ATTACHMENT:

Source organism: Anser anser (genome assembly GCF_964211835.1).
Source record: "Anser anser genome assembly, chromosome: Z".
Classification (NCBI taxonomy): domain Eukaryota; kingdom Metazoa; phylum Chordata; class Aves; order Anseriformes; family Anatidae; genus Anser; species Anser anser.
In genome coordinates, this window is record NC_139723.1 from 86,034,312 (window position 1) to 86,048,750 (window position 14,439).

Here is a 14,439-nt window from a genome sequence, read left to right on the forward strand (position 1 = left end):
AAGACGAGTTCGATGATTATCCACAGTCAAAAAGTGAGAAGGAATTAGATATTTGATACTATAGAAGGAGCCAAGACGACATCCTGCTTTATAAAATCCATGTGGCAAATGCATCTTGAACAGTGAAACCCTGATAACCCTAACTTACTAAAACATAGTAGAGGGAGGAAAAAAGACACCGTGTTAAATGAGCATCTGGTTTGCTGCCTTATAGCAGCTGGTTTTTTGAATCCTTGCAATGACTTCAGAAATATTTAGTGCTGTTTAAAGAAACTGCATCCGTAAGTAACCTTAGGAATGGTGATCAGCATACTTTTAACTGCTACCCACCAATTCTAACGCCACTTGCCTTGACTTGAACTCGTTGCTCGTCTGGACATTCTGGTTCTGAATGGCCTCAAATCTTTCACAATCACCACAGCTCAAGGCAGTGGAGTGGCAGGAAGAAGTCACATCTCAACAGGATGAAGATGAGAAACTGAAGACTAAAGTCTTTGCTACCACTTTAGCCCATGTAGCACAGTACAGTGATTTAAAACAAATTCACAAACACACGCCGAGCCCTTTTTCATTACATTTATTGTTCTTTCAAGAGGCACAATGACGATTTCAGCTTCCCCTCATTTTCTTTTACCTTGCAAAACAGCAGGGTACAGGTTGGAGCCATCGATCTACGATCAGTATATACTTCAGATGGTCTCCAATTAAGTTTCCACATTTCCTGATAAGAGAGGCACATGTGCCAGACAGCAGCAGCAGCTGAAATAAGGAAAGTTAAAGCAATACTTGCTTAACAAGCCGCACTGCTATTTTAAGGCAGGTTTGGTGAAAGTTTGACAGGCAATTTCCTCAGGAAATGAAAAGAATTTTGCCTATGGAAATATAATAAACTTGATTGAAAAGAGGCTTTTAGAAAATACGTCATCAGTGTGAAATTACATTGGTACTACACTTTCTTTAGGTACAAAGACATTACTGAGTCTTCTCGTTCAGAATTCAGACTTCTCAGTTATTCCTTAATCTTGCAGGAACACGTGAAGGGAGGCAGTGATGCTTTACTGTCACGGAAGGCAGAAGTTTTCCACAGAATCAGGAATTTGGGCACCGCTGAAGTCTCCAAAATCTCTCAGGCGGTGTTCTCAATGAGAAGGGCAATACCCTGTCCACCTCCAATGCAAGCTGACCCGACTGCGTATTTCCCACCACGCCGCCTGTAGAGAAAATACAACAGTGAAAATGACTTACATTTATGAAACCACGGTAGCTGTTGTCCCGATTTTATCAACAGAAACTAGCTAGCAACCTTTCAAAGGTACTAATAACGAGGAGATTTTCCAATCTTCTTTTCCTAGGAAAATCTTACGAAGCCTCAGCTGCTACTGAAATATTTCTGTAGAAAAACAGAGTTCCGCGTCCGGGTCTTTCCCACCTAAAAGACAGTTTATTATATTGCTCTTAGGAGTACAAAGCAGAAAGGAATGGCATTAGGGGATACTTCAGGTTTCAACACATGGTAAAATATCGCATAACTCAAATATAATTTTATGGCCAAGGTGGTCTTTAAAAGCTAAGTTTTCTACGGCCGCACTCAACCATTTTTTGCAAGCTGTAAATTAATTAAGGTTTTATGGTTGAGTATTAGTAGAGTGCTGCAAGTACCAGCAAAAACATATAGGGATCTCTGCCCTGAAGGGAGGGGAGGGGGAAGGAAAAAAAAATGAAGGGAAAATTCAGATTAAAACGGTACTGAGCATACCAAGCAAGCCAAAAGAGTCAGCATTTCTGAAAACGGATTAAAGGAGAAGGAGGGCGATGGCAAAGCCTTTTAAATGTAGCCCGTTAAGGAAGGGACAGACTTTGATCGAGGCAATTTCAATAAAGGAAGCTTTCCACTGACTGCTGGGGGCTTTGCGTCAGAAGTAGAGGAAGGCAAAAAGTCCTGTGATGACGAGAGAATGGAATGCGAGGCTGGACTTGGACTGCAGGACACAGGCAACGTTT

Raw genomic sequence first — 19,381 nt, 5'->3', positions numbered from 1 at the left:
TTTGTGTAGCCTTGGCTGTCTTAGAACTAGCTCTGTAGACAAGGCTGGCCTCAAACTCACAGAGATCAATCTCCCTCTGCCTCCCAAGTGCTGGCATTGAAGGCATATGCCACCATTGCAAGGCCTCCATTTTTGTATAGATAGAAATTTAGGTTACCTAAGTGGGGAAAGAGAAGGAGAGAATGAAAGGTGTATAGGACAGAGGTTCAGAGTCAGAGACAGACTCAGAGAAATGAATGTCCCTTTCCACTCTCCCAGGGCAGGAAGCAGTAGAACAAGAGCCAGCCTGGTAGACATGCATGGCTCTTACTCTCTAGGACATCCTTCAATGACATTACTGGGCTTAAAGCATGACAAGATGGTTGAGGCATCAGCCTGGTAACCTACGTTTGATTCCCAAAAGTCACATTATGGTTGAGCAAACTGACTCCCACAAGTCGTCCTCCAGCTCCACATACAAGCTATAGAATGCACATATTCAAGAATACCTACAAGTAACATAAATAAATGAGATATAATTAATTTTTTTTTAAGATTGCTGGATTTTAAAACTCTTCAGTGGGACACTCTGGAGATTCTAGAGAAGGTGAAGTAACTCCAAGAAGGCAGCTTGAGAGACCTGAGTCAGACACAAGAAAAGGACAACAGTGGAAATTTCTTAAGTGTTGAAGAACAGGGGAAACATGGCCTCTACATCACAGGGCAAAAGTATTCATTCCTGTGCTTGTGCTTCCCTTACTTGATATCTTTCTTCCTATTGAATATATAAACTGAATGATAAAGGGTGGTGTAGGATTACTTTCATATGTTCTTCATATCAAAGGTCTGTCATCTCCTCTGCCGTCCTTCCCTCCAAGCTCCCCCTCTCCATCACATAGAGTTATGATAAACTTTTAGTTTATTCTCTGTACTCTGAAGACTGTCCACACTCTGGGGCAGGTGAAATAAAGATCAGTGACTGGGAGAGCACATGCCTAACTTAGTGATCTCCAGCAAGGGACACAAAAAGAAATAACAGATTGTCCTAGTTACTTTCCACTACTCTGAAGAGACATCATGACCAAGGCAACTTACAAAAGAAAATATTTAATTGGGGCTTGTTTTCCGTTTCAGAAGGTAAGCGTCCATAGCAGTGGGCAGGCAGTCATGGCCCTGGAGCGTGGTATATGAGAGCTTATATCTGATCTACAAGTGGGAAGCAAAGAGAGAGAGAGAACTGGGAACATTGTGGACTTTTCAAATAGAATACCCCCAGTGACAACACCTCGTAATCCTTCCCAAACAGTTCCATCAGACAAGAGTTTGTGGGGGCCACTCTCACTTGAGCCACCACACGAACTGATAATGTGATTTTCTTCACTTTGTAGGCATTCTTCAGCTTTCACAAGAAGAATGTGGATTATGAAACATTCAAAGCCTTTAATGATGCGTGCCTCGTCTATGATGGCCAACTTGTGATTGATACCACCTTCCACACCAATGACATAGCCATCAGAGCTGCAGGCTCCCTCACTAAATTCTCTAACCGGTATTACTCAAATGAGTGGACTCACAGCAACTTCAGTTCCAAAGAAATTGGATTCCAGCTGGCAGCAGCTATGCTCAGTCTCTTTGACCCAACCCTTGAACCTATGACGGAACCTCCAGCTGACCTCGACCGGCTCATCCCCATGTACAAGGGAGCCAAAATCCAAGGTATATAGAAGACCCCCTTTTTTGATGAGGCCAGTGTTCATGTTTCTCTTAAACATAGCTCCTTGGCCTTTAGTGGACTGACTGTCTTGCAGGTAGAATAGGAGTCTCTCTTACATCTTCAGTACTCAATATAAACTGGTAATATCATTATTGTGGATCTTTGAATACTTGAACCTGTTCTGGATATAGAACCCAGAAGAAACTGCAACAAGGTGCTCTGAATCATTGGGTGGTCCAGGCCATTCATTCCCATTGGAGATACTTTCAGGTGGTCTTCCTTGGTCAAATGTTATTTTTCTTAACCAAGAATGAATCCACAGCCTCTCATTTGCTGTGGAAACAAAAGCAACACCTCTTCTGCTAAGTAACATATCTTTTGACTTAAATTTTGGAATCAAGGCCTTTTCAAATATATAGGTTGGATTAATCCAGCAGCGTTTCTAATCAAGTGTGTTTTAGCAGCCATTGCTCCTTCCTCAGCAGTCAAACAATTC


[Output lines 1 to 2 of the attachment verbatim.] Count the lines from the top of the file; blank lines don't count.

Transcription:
Source organism: Anser anser (genome assembly GCF_964211835.1).
Source record: "Anser anser genome assembly, chromosome: Z".